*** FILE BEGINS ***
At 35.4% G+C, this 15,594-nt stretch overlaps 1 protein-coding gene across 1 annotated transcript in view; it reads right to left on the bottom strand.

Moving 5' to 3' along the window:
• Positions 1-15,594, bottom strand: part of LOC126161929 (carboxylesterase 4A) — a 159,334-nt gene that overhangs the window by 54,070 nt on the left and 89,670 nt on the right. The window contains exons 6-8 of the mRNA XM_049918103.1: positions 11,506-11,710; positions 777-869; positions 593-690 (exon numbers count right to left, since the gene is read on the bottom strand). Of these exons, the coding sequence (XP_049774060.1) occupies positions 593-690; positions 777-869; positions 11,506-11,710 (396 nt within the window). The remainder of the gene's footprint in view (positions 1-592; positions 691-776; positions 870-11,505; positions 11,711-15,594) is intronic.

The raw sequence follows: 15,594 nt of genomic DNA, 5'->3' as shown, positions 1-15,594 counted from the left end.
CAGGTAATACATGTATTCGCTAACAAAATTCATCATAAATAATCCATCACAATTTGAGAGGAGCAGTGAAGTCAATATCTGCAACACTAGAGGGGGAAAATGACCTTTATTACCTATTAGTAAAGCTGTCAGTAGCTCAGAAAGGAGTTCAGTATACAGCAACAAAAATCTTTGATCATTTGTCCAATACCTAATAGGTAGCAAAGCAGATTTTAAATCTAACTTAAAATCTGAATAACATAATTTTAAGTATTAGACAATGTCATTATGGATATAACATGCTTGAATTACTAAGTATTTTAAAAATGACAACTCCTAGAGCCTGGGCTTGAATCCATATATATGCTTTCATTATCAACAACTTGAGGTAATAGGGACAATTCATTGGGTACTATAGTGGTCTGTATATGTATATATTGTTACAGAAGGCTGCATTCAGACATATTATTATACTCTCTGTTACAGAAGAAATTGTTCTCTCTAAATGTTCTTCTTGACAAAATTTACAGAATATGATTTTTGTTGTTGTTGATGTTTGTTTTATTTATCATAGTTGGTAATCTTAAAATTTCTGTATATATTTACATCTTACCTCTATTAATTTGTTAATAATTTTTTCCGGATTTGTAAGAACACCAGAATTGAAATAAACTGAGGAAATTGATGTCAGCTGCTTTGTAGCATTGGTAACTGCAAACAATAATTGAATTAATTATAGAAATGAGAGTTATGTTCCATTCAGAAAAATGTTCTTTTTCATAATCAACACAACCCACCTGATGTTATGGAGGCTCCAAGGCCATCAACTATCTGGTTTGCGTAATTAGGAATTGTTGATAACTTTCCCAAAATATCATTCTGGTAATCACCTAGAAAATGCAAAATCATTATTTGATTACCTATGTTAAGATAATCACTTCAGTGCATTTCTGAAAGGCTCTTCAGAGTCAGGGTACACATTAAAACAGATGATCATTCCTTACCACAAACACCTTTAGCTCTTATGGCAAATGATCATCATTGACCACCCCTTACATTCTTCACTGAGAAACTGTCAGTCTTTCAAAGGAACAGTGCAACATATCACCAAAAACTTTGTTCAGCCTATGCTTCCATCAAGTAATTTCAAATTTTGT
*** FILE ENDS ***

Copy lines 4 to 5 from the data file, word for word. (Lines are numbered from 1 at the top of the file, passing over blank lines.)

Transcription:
The raw sequence follows: 15,594 nt of genomic DNA, 5'->3' as shown, positions 1-15,594 counted from the left end.
CAGGTAATACATGTATTCGCTAACAAAATTCATCATAAATAATCCATCACAATTTGAGAGGAGCAGTGAAGTCAATATCTGCAACACTAGAGGGGGAAAATGACCTTTATTACCTATTAGTAAAGCTGTCAGTAGCTCAGAAAGGAGTTCAGTATACAGCAACAAAAATCTTTGATCATTTGTCCAATACCTAATAGGTAGCAAAGCAGATTTTAAATCTAACTTAAAATCTGAATAACATAATTTTAAGTATTAGACAATGTCATTATGGATATAACATGCTTGAATTACTAAGTATTTTAAAAATGACAACTCCTAGAGCCTGGGCTTGAATCCATATATATGCTTTCATTATCAACAACTTGAGGTAATAGGGACAATTCATTGGGTACTATAGTGGTCTGTATATGTATATATTGTTACAGAAGGCTGCATTCAGACATATTATTATACTCTCTGTTACAGAAGAAATTGTTCTCTCTAAATGTTCTTCTTGACAAAATTTACAGAATATGATTTTTGTTGTTGTTGATGTTTGTTTTATTTATCATAGTTGGTAATCTTAAAATTTCTGTATATATTTACATCTTACCTCTATTAATTTGTTAATAATTTTTTCCGGATTTGTAAGAACACCAGAATTGAAATAAACTGAGGAAATTGATGTCAGCTGCTTTGTAGCATTGGTAACTGCAAACAATAATTGAATTAATTATAGAAATGAGAGTTATGTTCCATTCAGAAAAATGTTCTTTTTCATAATCAACACAACCCACCTGATGTTATGGAGGCTCCAAGGCCATCAACTATCTGGTTTGCGTAATTAGGAATTGTTGATAACTTTCCCAAAATATCATTCTGGTAATCACCTAGAAAATGCAAAATCATTATTTGATTACCTATGTTAAGATAATCACTTCAGTGCATTTCTGAAAGGCTCTTCAGAGTCAGGGTACACATTAAAACAGATGATCATTCCTTACCACAAACACCTTTAGCTCTTATGGCAAATGATCATCATTGACCACCCCTTACATTCTTCACTGAGAAACTGTCAGTCTTTCAAAGGAACAGTGCAACATATCACCAAAAACTTTGTTCAGCCTATGCTTCCATCAAGTAATTTCAAATTTTGT